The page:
Community Moorings should really be called ‘community owned moorings’ i.e. they are administered and ‘owned’ by a community-run charity (SCIO SC047877) which has a trading agreement with Scottish Canals.
They are an alternative to Scottish Canals as a landlord. As a Community Moorings customer, you will no longer deal with Scottish Canals for your mooring, (but most probably still for your navigation licence, boat safety and insurance checks).
They will be sited on land which is under the control of the charity.
Check out our outline document: Community Owned Moorings Outline – March 2017
What is in it for the Boating Community?
Community-owned moorings are an opportunity to be proactive about an important part of our future on the canals and not rely on Scottish Canals providing everything we want from the boating ‘product’.
They are the chance to design moorings from a boaters’ perspective: perhaps a rural garden mooring or a safe, private city location? We can go back to square one with the design of our moorings and ensure they suit our needs and wants. We get the opportunity to innovate moorings to create value for local communities, for example by growing food for local communities, providing venues for holiday and charity boats, by giving tourists another reason to visit an area.
They are the chance to rely on our own skills and run things the way we would want them run. This gives us the opportunity to cut out the ‘middleman’ and get things done when we need them done. It gives us the chance to truly feel that sense of community that boating life offers by working collaboratively to make boating better.
They are the chance to isolate ourselves from mooring fee uncertainty by locking ourselves into long-term agreements. The future in terms of mooring fees is very uncertain at present and there is a very real chance that some members of our community will be priced off the canals as Scottish Canals seek to increase their income. If our charity had a long-term trading agreement with Scottish Canals, it would give us the power to set predictable mooring fee rates for the foreseeable future.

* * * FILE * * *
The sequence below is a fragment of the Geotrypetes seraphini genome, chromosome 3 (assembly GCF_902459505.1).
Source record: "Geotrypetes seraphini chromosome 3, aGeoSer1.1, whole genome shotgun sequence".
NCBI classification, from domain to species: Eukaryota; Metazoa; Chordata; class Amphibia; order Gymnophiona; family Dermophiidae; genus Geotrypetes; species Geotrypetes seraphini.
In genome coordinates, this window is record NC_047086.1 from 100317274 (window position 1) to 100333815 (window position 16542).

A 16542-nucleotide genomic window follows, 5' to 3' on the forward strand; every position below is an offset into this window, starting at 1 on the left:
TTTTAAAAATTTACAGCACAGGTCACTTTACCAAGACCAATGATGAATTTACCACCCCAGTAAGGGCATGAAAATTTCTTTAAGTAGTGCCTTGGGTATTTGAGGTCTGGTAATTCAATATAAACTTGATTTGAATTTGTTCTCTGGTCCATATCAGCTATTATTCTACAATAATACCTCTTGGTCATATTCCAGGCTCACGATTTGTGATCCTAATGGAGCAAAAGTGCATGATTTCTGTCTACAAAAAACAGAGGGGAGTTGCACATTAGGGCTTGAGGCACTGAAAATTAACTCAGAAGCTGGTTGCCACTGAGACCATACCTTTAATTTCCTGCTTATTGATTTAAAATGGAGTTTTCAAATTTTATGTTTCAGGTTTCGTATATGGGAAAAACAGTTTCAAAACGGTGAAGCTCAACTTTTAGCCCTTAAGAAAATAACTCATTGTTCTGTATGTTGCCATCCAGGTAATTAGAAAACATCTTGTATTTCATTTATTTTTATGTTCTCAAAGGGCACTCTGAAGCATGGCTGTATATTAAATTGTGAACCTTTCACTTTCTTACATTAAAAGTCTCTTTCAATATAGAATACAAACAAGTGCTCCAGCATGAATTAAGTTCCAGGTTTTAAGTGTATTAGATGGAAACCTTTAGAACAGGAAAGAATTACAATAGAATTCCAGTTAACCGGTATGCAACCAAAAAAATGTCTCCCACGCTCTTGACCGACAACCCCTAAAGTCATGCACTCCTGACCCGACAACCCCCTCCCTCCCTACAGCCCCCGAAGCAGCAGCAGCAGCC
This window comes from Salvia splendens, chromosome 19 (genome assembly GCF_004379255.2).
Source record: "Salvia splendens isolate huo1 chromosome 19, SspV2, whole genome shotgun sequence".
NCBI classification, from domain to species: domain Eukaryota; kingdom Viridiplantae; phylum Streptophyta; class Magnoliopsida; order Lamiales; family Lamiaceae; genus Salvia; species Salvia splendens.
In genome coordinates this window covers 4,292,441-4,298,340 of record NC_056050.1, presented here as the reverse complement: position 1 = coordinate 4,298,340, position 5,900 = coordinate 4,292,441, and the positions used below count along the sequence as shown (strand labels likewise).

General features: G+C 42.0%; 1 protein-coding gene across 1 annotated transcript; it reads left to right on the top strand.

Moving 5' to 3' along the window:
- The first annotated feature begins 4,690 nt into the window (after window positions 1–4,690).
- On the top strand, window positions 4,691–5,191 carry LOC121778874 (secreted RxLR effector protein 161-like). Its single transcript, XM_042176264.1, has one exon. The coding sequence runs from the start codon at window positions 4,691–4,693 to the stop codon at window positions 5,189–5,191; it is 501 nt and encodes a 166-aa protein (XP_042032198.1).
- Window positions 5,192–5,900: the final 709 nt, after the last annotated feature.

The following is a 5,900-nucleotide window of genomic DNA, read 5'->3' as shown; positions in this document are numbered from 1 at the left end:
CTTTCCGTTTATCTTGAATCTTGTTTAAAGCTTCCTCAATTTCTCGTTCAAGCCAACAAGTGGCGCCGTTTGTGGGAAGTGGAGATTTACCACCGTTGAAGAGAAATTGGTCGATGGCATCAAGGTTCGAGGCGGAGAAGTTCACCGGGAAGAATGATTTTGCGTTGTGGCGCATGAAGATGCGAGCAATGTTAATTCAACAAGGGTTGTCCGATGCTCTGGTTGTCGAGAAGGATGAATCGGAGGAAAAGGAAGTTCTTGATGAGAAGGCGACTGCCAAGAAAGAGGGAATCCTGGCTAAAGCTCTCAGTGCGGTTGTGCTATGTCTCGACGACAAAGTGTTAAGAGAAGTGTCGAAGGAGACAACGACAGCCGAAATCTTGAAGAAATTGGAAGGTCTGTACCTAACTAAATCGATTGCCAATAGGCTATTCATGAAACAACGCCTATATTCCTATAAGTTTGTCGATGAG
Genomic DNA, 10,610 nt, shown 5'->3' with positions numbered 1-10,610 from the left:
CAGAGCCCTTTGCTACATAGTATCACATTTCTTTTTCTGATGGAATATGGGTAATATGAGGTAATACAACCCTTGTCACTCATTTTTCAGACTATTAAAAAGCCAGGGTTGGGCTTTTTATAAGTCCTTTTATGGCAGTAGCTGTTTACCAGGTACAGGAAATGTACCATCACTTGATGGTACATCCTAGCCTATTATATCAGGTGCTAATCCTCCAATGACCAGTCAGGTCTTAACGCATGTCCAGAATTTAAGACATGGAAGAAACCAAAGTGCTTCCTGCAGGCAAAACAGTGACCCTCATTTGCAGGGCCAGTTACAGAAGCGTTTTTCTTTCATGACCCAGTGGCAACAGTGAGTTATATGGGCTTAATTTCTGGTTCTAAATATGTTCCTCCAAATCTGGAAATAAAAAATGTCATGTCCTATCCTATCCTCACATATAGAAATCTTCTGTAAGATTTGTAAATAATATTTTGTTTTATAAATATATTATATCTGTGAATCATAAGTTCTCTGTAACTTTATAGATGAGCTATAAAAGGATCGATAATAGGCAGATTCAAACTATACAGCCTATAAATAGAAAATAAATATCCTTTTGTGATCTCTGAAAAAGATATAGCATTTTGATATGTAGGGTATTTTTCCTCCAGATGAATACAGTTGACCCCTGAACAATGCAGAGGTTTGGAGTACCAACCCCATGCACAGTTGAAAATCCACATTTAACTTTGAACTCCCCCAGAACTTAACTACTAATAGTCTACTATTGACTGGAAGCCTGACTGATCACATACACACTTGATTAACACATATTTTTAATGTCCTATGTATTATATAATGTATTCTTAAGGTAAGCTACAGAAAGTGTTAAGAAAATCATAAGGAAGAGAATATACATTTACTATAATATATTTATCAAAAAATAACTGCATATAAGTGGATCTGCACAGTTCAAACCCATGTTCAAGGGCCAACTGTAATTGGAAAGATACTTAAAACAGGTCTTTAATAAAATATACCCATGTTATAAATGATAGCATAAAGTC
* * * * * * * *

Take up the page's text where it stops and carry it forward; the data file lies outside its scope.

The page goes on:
What is in it for Local Communities?
All of the benefits that the canals bring to local communities are improved when the canals are busy with boats. Without active boats, the canals begin to silt up, get covered in weed and at risk of becoming unused, unloved ‘ditches’. Believe it or not, some communities campaigned to close the canals in the 1960’s because their disuse had led them to become dangerous environments for people to be around.
Active canals attract tourists and other visitors to enjoy the peace and interest in boats cruising and manoeuvring. More people are inclined to use the canals and towpaths when they are busy. Tourists and visitors bring important income to local communities.
Canals are an important part of our heritage and their raison d’etre is as a transport network for boats. Without active boats, they are no longer ‘alive’ and they become museum pieces rather than a constant reminder of an important part of our culture.
Houseboats provide a rare opportunity for affordable home-ownership. Considerably cheaper than houses and flats to buy, houseboats provide a challenging yet rewarding way of life for some.
Canals provide a great location for recreation. Active canals help secure the future of the waterways and towpaths for use by canoeists, runners, walkers, photographers, boaters etc etc.
What is in it for Scottish Canals?
This initiative reflects (Scottish) government priorities e.g. The Land Reform Bill, The Community Empowerment Bill, their progressive agenda – and as Scottish Canals are government-funded they really HAVE TO support it.
Community Moorings will increase vibrancy on the canals, increasing boat numbers and movements thus stimulating secondary income for Scottish Canals e.g. leases, cafes, trips, tourism and generally increase demand for products and services on the canals.
This initiative offers SC a revenue stream with lower overheads & less hassle. Scottish Canals would earn a percentage of the charity’s revenue in return for access to the canals. Scottish Canals would not have to invest the same resources in managing and maintaining the moorings. In effect they will have one company to deal with rather than individual boaters which makes their management of the moorings a lot simpler.
Community Moorings offer the chance for Scottish Canals to support the boating community at a time when boaters are not satisfied with them. In recent years boaters have been up in arms at the way that boating seems to have slipped down the priority list of Scottish Canals. So Community Moorings offer them a way to allow us to help ourselves.